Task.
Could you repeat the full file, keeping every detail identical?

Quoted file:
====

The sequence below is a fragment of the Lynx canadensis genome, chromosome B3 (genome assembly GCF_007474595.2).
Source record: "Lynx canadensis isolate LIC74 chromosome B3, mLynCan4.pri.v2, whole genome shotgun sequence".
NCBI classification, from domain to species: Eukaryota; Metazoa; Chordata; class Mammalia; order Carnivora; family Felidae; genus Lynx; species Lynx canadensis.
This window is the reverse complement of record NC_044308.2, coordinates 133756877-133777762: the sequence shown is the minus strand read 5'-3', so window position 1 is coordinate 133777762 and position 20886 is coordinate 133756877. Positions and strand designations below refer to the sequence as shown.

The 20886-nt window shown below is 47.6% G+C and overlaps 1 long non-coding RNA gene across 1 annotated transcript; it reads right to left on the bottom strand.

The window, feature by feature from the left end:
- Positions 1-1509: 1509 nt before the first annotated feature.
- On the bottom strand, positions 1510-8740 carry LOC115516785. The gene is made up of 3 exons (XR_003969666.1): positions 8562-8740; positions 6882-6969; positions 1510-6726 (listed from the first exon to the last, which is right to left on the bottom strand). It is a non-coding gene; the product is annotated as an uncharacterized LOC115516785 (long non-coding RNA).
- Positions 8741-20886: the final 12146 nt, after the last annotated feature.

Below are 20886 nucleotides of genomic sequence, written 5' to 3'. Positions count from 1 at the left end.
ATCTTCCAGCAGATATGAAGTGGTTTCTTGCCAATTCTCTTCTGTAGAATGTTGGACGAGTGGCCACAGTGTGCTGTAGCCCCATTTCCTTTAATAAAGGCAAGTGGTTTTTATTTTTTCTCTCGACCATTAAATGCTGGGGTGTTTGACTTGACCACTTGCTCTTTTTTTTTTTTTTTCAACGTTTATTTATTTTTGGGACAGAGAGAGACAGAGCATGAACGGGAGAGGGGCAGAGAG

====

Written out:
The sequence below is a fragment of the Lynx canadensis genome, chromosome B3 (genome assembly GCF_007474595.2).
Source record: "Lynx canadensis isolate LIC74 chromosome B3, mLynCan4.pri.v2, whole genome shotgun sequence".
NCBI classification, from domain to species: Eukaryota; Metazoa; Chordata; class Mammalia; order Carnivora; family Felidae; genus Lynx; species Lynx canadensis.
This window is the reverse complement of record NC_044308.2, coordinates 133756877-133777762: the sequence shown is the minus strand read 5'-3', so window position 1 is coordinate 133777762 and position 20886 is coordinate 133756877. Positions and strand designations below refer to the sequence as shown.

The 20886-nt window shown below is 47.6% G+C and overlaps 1 long non-coding RNA gene across 1 annotated transcript; it reads right to left on the bottom strand.

The window, feature by feature from the left end:
- Positions 1-1509: 1509 nt before the first annotated feature.
- On the bottom strand, positions 1510-8740 carry LOC115516785. The gene is made up of 3 exons (XR_003969666.1): positions 8562-8740; positions 6882-6969; positions 1510-6726 (listed from the first exon to the last, which is right to left on the bottom strand). It is a non-coding gene; the product is annotated as an uncharacterized LOC115516785 (long non-coding RNA).
- Positions 8741-20886: the final 12146 nt, after the last annotated feature.

Below are 20886 nucleotides of genomic sequence, written 5' to 3'. Positions count from 1 at the left end.
ATCTTCCAGCAGATATGAAGTGGTTTCTTGCCAATTCTCTTCTGTAGAATGTTGGACGAGTGGCCACAGTGTGCTGTAGCCCCATTTCCTTTAATAAAGGCAAGTGGTTTTTATTTTTTCTCTCGACCATTAAATGCTGGGGTGTTTGACTTGACCACTTGCTCTTTTTTTTTTTTTTTCAACGTTTATTTATTTTTGGGACAGAGAGAGACAGAGCATGAACGGGAGAGGGGCAGAGAG